After an engine swap to a 354 cubic inch hemi, the “Sadd, Teague & Bentley” roadster went back onto the course, turning 235 mph in pursuit of the B/FR record. Then, coming back to the pits on the return road in the dark, it collided with a Ford Ranchero coming the other way. Both drivers suffered non-life threatening injuries but the roadster was bent and essentially totally destroyed.
A year later in 1973 the “Sadd, Teague & Bentley” roadster was back, completely rebuilt with herculean efforts from the team and some invaluable financial support from additive manufacturer Steed Industries. Powered by a blown 360 cubic inch hemi in search of the B/Fuel Roadster record cut off by the prior year’s accident, it cranked out an amazing 268 mph, then backed it up with a return run which set the B/Fuel Roadster record of 266.043 mph.
The physics of accelerating the brick that Henry Ford built to speeds like this is summarized in an observation written by Tom Senter in a December 1972 feature story on the Sadd, Teague & Bentley roadster. “To give you an idea just how much wind that car has to push, Al was timed at 252.98 at the four-mile board, where he shut off. Without using the brakes or chute, coasting out of gear, he was clocked at the five-mile board at 144.59, a loss of 110 mph in one mile. The thing is a house on wheels.” It took only about 18 seconds to coast that mile. It takes that long to read the preceding quote.
Meticulously rebuilt and restored by the team who built it over years and years of competition and incorporating parts like the blower and Hilborn injectors that were made in the mid-1950s, the “Sadd, Teague & Bentley” Roadster is a legend in American record-setting history. With a competitive career that spanned the better part of two decades in both drag racing and on the salt, it is one of the foremost examples of the craftsmanship, ingenuity, creativity and determination of the many talented individuals who made Southern California’s speed culture vibrant.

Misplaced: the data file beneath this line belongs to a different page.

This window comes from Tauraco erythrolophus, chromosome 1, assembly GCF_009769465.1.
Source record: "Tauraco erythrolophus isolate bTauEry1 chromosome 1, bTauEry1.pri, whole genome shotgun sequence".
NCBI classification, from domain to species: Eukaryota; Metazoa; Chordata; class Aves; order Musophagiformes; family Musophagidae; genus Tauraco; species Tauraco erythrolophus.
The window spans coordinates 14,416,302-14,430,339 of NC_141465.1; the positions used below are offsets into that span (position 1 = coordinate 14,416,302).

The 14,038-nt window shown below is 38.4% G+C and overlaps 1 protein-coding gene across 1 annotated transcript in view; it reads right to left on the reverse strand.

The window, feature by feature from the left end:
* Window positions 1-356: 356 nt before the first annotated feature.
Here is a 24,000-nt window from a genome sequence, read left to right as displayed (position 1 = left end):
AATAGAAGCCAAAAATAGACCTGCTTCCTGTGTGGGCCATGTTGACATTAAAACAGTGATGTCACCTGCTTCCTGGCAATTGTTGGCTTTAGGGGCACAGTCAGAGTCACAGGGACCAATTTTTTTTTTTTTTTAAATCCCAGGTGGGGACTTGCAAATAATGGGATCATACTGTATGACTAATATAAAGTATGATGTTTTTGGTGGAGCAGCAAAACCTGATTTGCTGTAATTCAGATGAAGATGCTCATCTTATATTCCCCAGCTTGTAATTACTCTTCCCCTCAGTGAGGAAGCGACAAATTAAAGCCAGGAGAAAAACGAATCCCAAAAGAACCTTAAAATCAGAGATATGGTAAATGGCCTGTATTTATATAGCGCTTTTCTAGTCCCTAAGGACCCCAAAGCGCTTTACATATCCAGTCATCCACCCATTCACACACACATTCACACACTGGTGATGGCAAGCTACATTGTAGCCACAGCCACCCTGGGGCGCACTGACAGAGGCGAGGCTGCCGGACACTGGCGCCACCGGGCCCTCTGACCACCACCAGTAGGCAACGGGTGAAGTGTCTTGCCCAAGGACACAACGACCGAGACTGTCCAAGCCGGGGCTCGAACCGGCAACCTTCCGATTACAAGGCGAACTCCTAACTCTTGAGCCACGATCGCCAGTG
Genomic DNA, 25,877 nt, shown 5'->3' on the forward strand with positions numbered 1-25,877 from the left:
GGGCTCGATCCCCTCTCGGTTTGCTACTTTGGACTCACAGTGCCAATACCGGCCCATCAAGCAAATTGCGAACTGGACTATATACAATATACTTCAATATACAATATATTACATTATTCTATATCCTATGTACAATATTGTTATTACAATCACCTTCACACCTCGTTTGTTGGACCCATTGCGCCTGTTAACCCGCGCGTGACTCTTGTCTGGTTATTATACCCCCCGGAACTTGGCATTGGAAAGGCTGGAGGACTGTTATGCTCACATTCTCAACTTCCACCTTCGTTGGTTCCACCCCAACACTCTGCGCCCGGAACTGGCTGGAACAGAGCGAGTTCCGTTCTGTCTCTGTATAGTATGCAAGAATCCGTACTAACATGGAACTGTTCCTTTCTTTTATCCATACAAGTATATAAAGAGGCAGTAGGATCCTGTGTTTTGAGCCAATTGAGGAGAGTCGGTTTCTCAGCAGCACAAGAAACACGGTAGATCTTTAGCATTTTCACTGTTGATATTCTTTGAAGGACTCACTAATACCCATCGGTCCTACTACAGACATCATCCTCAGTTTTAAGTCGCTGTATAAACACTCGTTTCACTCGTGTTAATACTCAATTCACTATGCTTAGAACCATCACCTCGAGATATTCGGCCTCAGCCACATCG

Al and Harvey Teague, George Bentley, Gene Ohly, Nick and Ernie Sadd, with the help of many other like-minded individuals, wrote a colorful, exciting history with this number 76 roadster, carefully rebuilt and restored by the team who built and raced her.
This car was auctioned off by RM Auctions in September 2009 at the Petersen Automotive Museum, Los Angeles, California.
1,000+ hp 360 cu. in. supercharged, fuel injected Chrysler Hemi V8 engine, three-speed manual transmission, live axle front suspension with transverse leaf spring, rigid rear suspension, two-wheel brakes. Wheelbase 103.5"
Source: RM Auctions
Photo Credit: Copyright Darin Schnabel